Those in my family take pride in their love of poetry and we all take pride in our ability to be wordsmiths.
But yesterday, I posted a poem titled, “Colors” that I had written back in 1983 and I became a bit alarmed.
I could see that from my dad, to me, and now onto my son, Ryan, our poetic ability has actually devolved.
Let me show you…
Here’s a poem that my dad wrote for his second book, Credo.
The Silent Earth
From this silent earth,
I take a handful of dust…
Whose sacred ashes do I hold?
Whose wind-kissed lips are in this mold?
Does Helen’s beauty slumber here,
Beneath the dust of Sappho’s bier?
Are David’s lyric sonnets pressed,
Against Bathsheba’s fertile breast?
My lovely one, we have the key;
the fields of earth are you and me.
A century hence, this dust will bear,
your bright-eyed laughter in the air.
And someone else will lift the sand,
and toast your beauty in his hand.
Embrace this dust, the wind, the sea,
they hold the heartbeats of eternity.
Jack Mahoney ©1981
Ahhhhh, very nicely done, Dad. Let’s see the poetic genes that you passed on to me, shall we?
When I was at Bowling Green State University the campus newspaper did a story on me because I put up all of the poetry I was writing up on my dorm room door. Here’s a couple of examples:
The Sun is hot.
Hot, Hot, Hot.
The Sun is yellow.
Yellow, Yellow, Yellow.
Well, not exactly yellow.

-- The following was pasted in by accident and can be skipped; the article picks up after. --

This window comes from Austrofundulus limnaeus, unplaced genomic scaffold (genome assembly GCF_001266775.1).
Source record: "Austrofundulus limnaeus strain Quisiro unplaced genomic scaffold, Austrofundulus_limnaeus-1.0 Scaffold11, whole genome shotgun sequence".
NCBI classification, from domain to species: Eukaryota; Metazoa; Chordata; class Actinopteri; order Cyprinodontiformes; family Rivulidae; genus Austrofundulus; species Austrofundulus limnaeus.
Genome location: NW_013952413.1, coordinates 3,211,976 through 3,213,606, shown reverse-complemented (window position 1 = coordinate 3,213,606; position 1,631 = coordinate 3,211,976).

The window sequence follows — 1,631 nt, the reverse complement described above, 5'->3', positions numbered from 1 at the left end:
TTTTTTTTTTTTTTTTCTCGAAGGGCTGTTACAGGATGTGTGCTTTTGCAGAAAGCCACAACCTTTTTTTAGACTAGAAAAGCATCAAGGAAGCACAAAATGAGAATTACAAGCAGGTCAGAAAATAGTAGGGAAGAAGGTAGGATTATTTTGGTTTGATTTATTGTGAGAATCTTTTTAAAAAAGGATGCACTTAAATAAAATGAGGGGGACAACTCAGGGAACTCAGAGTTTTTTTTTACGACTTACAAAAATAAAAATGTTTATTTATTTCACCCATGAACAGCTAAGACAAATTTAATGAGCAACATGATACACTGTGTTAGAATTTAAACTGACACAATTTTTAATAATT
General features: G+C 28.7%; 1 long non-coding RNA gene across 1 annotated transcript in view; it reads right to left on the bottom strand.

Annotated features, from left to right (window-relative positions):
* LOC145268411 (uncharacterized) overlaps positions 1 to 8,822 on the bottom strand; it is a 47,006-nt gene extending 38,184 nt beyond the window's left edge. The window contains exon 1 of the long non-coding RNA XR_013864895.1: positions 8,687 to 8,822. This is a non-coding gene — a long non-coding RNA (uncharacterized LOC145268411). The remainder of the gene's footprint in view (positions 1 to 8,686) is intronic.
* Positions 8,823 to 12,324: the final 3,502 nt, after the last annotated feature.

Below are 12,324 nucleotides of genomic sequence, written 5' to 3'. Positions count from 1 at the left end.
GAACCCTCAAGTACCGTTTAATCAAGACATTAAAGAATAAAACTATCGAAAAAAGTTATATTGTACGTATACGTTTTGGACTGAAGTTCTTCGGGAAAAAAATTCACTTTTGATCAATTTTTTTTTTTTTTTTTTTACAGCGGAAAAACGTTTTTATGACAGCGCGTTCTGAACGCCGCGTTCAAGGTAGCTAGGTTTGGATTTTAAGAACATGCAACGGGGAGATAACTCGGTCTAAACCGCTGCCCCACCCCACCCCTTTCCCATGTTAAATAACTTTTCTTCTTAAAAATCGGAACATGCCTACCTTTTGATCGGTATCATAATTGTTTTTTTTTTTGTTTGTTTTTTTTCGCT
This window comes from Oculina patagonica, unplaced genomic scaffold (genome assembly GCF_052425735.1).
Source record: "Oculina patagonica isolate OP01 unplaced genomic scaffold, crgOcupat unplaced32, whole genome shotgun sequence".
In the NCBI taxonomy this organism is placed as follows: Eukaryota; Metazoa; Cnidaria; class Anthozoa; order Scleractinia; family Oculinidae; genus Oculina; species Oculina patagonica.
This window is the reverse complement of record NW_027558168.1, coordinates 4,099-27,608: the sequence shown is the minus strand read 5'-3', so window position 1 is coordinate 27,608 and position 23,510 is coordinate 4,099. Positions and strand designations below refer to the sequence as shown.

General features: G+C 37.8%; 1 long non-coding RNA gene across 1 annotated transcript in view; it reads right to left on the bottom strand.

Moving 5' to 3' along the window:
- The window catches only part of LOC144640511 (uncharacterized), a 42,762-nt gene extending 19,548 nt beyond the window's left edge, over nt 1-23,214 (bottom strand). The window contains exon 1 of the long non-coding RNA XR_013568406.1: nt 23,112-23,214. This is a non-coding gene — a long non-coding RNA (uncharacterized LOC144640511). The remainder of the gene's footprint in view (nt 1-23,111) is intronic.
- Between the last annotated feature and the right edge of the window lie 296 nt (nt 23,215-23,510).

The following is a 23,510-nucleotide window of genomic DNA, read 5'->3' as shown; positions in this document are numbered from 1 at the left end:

The Final Spring Break
The car went down the mountain road
Down the road it sped.
The car went off the mountain pass
Everyone was dead.
The tuna swam for miles
In search of his one true sole mate
He trudged and plodded all the while
For a chance to boink and procreate
He met her at the sandbar
Her eyes and his did lock
But she swished her tail, and turned around
And said, “Sorry Charlie, I have a haddock.”
I recently came across a book of poetry that my son Ryno wrote in school when he was 10 years old. Let’s look at his work.
I went to a kid and said, “Do you rhyme?”
He said, “Not all the time.”
The kid is a kid named, Dude.
He’s pretty crude.
Practicing Kung Fu---
It makes me have to poo.
Indians had a house
They called it a wigwam.
They did not have pom poms.
A frog hung on
To a stick in the harbor
As the sun comes up.
Do ya see what I mean? Our poetic gene pool may be wide but it ain’t deep. Oh dear God, what hath been wrought?
You know the saddest thing about all of this is? Both my dad and my son have had books published, and me?
I appeared in the November 8, 1983 issue of the BG News. Life ain’t fair.